The Iron Mtn trail on a weekend is a multi-use trail I would never attempt on my bike, the foot traffic is just too high. I would probably support a no bikes on the weekend rule for that trail. I have never seen a bike on the trail when I have hiked it on the weekends, but I have read on this site that many guys do ride that trail.

    I think the PCT in general has low enough foot traffic that it would be perfect as a multi-use trail.
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  40. #40
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    Quote Originally Posted by Klurejr View Post
    I also firmly believe that pedestrians should never have the right of way
    This argument is definitely not going to help the mountain bikers' cause.

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    What you're talking about here is legislating behavior. For example you can ride this trail M-F, but hikers only S/Su. This other trail here is multi-use M-F, Bikes only S/Su.

    I think Ray and other's point here is that once you get to legislating trail use you've already lost.

    Quote Originally Posted by Klurejr View Post
    I guess I have a different view point than some because I do enjoy both MTB and Hiking, and I do my best to respect bikes while hiking and respect hikers while riding. However there are some area's that are probably best setup to be one or the other.

    Noble Canyon for instance, in my limited experience, has more people riding down it on bikes than it does hiking on foot. I personally would not choose to go hiking up noble canyon just because I would prefer to be one lest obstacle for the riders. To me Noble feels more like a downhill shuttle run than it does a hiking trail.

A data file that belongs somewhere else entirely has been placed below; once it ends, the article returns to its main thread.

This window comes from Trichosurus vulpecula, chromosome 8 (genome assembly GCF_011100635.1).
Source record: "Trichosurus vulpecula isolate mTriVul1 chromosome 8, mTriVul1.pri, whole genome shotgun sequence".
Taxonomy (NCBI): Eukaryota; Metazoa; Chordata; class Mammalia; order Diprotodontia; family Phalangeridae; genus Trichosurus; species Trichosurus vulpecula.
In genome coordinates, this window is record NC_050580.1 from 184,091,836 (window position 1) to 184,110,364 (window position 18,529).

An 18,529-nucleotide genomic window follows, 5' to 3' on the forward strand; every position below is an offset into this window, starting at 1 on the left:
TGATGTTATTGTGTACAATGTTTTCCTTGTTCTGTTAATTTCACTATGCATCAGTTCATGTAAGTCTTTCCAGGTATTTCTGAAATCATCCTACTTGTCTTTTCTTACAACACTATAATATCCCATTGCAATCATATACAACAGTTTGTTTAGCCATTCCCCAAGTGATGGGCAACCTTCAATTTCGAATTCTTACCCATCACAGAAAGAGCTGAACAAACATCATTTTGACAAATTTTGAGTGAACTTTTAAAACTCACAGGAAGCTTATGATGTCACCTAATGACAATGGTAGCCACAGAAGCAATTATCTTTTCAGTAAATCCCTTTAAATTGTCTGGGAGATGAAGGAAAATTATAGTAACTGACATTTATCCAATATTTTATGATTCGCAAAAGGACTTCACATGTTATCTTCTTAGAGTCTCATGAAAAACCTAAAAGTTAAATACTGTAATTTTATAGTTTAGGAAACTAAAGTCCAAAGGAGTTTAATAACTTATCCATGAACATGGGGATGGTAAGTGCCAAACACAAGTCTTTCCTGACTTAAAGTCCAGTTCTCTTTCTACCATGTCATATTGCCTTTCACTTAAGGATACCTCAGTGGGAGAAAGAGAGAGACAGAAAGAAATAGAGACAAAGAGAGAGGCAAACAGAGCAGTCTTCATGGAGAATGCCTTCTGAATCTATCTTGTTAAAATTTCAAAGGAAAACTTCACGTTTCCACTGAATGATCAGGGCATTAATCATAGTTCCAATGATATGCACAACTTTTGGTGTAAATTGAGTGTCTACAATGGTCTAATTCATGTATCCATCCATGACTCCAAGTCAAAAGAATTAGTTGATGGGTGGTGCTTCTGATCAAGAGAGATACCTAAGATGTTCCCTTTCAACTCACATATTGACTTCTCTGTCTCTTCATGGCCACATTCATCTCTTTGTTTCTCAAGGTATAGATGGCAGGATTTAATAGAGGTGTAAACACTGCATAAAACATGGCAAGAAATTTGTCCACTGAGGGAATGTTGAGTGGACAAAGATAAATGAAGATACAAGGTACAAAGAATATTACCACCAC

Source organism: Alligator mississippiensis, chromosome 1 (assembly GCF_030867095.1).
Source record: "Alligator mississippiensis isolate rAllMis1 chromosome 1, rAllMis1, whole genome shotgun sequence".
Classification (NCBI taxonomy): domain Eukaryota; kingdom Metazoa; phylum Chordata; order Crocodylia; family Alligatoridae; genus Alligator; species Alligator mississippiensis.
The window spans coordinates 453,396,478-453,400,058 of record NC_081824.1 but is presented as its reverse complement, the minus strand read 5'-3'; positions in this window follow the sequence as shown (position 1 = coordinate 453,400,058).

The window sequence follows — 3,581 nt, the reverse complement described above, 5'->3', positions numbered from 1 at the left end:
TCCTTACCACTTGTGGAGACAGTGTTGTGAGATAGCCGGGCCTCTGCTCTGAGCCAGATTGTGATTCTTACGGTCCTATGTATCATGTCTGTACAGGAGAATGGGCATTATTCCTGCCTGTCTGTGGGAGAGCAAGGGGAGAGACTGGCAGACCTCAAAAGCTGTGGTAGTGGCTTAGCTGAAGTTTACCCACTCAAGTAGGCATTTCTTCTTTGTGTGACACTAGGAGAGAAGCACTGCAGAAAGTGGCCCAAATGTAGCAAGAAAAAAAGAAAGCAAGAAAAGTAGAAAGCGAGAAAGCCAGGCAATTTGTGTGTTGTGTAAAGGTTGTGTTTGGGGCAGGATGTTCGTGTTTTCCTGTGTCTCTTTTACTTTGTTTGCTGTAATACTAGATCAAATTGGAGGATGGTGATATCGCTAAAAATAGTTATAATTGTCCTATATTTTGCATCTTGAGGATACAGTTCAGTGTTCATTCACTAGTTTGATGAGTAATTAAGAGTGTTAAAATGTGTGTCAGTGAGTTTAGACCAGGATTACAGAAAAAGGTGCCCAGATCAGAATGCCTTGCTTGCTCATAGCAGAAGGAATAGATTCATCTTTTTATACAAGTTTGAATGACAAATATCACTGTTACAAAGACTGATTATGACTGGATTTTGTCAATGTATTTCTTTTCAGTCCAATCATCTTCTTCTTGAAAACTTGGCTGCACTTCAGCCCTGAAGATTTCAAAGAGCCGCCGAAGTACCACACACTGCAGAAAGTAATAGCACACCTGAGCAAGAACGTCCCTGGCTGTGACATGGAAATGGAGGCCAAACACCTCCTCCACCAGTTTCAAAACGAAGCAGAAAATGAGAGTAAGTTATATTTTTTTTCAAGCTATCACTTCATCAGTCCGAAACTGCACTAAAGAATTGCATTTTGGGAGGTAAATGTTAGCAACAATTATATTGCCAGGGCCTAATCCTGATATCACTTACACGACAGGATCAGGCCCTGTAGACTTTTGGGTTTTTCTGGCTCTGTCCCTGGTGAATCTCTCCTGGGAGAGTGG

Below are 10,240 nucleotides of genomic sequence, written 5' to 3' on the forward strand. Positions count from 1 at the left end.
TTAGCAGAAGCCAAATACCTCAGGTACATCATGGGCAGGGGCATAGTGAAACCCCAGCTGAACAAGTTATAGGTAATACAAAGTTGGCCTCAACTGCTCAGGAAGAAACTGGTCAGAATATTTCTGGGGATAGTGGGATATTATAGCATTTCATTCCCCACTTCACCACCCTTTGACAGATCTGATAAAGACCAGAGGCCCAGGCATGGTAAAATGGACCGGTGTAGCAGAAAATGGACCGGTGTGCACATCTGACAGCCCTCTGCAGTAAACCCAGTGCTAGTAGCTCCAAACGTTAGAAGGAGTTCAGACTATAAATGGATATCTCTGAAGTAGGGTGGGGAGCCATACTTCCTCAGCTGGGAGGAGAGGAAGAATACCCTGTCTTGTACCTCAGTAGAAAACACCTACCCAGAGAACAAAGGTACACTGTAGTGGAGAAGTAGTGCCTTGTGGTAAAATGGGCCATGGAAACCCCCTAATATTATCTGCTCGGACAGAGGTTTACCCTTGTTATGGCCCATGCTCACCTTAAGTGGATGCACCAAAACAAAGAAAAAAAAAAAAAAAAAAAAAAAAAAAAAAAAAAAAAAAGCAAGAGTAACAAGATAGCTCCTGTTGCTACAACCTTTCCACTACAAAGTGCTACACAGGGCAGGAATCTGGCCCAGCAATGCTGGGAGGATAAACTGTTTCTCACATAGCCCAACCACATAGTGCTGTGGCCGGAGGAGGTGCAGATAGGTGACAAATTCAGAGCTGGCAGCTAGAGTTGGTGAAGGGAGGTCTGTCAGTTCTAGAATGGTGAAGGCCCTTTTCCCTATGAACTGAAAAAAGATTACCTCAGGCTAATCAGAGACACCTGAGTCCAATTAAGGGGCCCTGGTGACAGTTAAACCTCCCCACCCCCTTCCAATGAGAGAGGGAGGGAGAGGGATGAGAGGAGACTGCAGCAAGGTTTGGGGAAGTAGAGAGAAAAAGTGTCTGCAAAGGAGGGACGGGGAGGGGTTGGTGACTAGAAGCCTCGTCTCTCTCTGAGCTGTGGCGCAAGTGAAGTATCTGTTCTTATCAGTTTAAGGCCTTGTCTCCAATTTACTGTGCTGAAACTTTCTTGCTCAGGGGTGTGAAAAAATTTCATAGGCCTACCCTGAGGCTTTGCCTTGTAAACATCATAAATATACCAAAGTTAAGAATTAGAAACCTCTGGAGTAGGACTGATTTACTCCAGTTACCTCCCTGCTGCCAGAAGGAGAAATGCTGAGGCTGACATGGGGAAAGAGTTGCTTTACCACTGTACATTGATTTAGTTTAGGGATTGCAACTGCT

I also firmly believe that pedestrians should never have the right of way, it is much easier for a person who is walking to stop or move for others. But that is sorta off topic.

    The Iron Mtn trail on a weekend is a multi-use trail I would never attempt on my bike, the foot traffic is just too high. I would probably support a no bikes on the weekend rule for that trail. I have never seen a bike on the trail when I have hiked it on the weekends, but I have read on this site that many guys do ride that trail.

    I think the PCT in general has low enough foot traffic that it would be perfect as a multi-use trail.

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    Quote Originally Posted by Klurejr View Post
    I guess I have a different view point than some because I do enjoy both MTB and Hiking, and I do my best to respect bikes while hiking and respect hikers while riding. However there are some area's that are probably best setup to be one or the other.

    Noble Canyon for instance, in my limited experience, has more people riding down it on bikes than it does hiking on foot. I personally would not choose to go hiking up noble canyon just because I would prefer to be one lest obstacle for the riders. To me Noble feels more like a downhill shuttle run than it does a hiking trail.

    I also firmly believe that pedestrians should never have the right of way, it is much easier for a person who is walking to stop or move for others. But that is sorta off topic.

    The Iron Mtn trail on a weekend is a multi-use trail I would never attempt on my bike, the foot traffic is just too high. I would probably support a no bikes on the weekend rule for that trail. I have never seen a bike on the trail when I have hiked it on the weekends, but I have read on this site that many guys do ride that trail.

    I think the PCT in general has low enough foot traffic that it would be perfect as a multi-use trail.
    I think the key phrase in your response here is "limited experience". And from the rest of your response it is pretty clear that you intend to be "willfully" inexperienced", so there's really nothing more that anybody can do to help you here.

    Except maybe damage control. Please, do NOT bring those views, and that "willful inexperience", to the table in any public forum regarding bicycle access to the PCT. I want to see this possibility HAPPEN, and input like the stuff you are posting here would be a game-killer.